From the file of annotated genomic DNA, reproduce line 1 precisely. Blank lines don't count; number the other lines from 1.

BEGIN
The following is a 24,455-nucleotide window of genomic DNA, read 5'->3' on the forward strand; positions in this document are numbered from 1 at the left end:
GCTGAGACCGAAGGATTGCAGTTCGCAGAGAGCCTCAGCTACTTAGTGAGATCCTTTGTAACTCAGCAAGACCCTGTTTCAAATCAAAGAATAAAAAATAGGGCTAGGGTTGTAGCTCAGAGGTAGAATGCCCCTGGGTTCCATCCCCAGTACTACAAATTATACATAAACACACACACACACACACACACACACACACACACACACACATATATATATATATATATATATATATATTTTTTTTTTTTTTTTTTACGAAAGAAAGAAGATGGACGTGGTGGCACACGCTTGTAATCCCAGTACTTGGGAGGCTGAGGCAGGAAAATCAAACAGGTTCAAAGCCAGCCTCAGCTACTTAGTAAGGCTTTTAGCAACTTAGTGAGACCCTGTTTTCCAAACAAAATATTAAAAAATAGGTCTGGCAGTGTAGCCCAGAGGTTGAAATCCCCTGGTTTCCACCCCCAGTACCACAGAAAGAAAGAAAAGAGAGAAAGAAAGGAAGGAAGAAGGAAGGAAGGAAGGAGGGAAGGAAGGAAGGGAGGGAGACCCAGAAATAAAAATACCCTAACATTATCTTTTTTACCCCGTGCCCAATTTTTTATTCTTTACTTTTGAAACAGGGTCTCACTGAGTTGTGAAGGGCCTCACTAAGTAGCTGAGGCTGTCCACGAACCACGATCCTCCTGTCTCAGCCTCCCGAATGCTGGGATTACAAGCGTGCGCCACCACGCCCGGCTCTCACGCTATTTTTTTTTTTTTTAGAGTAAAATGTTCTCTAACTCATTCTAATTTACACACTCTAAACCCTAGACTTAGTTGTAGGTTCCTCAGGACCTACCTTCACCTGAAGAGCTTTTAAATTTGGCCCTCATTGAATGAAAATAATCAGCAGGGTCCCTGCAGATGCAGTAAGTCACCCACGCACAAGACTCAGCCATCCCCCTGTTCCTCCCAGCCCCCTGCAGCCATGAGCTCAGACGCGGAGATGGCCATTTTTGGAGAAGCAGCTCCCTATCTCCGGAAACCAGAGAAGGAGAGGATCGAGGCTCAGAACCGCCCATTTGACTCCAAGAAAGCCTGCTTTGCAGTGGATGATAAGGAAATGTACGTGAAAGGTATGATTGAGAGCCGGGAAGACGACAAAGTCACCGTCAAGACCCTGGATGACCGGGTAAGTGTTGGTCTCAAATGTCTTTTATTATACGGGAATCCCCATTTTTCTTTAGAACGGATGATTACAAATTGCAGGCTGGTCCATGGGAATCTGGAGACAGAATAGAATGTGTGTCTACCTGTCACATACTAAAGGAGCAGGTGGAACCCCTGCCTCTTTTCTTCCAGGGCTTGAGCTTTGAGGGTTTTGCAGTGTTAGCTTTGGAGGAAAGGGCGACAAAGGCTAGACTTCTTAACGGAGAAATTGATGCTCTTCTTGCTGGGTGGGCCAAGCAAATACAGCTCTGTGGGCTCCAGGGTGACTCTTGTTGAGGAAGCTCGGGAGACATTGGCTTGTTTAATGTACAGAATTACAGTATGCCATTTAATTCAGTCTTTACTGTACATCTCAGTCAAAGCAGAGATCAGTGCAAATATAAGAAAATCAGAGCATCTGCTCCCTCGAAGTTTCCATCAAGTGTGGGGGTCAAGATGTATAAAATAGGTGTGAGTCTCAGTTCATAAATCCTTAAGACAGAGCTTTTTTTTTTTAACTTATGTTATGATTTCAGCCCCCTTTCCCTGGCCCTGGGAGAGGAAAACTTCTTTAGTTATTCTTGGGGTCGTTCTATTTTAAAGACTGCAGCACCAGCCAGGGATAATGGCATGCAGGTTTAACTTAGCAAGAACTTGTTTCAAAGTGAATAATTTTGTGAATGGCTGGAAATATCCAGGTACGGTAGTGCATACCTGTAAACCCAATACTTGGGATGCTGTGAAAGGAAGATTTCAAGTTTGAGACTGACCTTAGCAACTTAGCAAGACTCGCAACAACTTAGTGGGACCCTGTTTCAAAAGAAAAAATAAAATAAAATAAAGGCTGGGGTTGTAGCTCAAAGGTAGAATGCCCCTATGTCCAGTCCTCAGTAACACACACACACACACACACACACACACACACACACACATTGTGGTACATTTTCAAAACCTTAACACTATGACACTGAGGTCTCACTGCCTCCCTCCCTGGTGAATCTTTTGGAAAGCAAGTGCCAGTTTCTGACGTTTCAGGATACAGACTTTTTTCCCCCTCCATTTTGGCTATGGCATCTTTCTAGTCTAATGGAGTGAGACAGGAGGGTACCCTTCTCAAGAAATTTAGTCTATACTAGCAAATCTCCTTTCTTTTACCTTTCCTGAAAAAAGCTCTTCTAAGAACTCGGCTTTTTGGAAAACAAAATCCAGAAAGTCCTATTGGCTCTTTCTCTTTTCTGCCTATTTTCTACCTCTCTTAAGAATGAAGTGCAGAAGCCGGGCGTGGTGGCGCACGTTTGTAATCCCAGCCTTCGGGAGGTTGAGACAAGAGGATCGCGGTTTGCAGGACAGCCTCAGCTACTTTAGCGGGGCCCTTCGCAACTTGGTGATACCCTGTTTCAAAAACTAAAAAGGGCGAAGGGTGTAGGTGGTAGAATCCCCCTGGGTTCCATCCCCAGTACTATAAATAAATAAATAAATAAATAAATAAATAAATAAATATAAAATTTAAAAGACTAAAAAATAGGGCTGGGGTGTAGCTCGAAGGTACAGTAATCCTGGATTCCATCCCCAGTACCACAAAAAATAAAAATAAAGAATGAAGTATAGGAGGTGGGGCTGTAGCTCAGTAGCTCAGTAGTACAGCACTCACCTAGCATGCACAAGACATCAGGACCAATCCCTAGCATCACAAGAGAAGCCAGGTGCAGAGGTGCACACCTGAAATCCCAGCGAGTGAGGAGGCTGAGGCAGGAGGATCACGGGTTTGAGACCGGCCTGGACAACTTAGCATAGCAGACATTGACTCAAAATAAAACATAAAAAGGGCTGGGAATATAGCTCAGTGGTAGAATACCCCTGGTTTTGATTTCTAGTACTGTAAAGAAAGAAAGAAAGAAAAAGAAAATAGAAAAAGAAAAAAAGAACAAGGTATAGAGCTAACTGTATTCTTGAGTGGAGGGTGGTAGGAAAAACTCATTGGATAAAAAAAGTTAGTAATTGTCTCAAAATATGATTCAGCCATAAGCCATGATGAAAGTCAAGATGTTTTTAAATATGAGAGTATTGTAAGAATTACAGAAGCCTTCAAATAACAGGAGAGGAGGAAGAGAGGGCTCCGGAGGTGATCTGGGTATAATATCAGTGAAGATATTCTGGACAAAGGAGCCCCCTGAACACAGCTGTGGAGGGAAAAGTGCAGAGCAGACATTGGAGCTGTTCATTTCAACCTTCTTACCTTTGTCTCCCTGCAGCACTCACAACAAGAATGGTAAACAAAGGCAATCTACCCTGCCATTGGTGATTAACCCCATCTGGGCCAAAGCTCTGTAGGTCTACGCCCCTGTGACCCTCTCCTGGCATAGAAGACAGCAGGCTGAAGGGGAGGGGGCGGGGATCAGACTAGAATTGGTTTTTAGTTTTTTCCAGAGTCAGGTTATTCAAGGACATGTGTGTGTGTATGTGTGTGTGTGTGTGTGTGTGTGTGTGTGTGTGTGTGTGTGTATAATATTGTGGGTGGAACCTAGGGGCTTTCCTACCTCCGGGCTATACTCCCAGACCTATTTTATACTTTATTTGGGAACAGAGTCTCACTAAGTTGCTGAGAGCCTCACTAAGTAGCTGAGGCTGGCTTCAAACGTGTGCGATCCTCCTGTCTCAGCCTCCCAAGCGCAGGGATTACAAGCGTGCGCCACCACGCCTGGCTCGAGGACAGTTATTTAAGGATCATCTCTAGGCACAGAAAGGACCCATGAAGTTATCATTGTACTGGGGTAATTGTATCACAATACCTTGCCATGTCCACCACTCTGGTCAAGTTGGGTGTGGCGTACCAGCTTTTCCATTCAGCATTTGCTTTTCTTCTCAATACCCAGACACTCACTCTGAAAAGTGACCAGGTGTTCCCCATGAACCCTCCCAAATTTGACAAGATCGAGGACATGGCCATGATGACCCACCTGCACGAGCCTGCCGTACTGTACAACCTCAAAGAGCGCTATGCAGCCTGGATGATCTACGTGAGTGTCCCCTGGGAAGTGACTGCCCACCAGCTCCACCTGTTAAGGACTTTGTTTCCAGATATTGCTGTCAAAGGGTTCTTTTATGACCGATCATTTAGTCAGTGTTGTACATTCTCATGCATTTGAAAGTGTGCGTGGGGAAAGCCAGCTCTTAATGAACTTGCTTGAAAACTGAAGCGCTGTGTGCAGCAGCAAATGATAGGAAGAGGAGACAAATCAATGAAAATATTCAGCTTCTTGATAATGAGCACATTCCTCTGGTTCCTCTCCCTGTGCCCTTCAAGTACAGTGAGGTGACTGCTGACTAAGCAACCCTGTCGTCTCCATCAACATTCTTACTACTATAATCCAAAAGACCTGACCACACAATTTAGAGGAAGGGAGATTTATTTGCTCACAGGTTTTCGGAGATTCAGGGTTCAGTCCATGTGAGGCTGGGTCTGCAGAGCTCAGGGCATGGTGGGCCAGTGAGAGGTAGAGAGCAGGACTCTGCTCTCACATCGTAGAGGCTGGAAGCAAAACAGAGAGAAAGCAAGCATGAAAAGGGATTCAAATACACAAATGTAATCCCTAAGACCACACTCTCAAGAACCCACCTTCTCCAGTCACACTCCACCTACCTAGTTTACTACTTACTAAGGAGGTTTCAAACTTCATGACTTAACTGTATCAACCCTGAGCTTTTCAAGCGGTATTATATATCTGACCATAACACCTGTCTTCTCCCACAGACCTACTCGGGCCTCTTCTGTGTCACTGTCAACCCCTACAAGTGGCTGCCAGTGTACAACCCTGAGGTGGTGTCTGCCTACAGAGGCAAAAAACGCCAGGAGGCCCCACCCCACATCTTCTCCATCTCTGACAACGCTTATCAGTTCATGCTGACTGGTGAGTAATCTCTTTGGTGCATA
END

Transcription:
The following is a 24,455-nucleotide window of genomic DNA, read 5'->3' on the forward strand; positions in this document are numbered from 1 at the left end: